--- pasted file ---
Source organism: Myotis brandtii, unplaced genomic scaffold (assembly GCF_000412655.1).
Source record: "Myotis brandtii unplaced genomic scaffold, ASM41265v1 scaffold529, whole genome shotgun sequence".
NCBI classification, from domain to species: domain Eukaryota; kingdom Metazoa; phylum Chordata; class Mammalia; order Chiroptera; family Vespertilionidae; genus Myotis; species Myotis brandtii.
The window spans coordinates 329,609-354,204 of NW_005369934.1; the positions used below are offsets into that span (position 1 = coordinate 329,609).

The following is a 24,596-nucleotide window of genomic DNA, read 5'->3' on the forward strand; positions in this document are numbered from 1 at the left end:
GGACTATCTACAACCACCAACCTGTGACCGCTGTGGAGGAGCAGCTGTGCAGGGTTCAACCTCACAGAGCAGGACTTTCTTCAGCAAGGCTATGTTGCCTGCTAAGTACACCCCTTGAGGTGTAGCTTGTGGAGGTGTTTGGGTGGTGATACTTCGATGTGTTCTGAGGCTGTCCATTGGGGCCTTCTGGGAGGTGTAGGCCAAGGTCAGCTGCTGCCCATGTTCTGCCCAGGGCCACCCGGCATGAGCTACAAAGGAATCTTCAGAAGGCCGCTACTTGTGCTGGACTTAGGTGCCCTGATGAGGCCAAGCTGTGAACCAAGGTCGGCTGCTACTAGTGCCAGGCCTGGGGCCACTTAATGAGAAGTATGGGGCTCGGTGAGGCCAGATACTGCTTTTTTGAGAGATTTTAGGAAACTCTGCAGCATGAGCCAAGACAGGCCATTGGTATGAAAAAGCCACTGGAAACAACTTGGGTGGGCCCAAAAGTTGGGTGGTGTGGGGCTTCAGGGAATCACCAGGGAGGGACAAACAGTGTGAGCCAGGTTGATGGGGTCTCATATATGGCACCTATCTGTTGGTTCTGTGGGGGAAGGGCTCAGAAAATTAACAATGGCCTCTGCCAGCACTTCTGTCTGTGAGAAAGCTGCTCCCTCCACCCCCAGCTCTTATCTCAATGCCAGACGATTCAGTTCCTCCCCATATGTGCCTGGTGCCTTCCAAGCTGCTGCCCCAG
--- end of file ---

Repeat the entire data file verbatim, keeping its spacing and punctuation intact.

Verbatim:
Source organism: Myotis brandtii, unplaced genomic scaffold (assembly GCF_000412655.1).
Source record: "Myotis brandtii unplaced genomic scaffold, ASM41265v1 scaffold529, whole genome shotgun sequence".
NCBI classification, from domain to species: domain Eukaryota; kingdom Metazoa; phylum Chordata; class Mammalia; order Chiroptera; family Vespertilionidae; genus Myotis; species Myotis brandtii.
The window spans coordinates 329,609-354,204 of NW_005369934.1; the positions used below are offsets into that span (position 1 = coordinate 329,609).

The following is a 24,596-nucleotide window of genomic DNA, read 5'->3' on the forward strand; positions in this document are numbered from 1 at the left end:
GGACTATCTACAACCACCAACCTGTGACCGCTGTGGAGGAGCAGCTGTGCAGGGTTCAACCTCACAGAGCAGGACTTTCTTCAGCAAGGCTATGTTGCCTGCTAAGTACACCCCTTGAGGTGTAGCTTGTGGAGGTGTTTGGGTGGTGATACTTCGATGTGTTCTGAGGCTGTCCATTGGGGCCTTCTGGGAGGTGTAGGCCAAGGTCAGCTGCTGCCCATGTTCTGCCCAGGGCCACCCGGCATGAGCTACAAAGGAATCTTCAGAAGGCCGCTACTTGTGCTGGACTTAGGTGCCCTGATGAGGCCAAGCTGTGAACCAAGGTCGGCTGCTACTAGTGCCAGGCCTGGGGCCACTTAATGAGAAGTATGGGGCTCGGTGAGGCCAGATACTGCTTTTTTGAGAGATTTTAGGAAACTCTGCAGCATGAGCCAAGACAGGCCATTGGTATGAAAAAGCCACTGGAAACAACTTGGGTGGGCCCAAAAGTTGGGTGGTGTGGGGCTTCAGGGAATCACCAGGGAGGGACAAACAGTGTGAGCCAGGTTGATGGGGTCTCATATATGGCACCTATCTGTTGGTTCTGTGGGGGAAGGGCTCAGAAAATTAACAATGGCCTCTGCCAGCACTTCTGTCTGTGAGAAAGCTGCTCCCTCCACCCCCAGCTCTTATCTCAATGCCAGACGATTCAGTTCCTCCCCATATGTGCCTGGTGCCTTCCAAGCTGCTGCCCCAG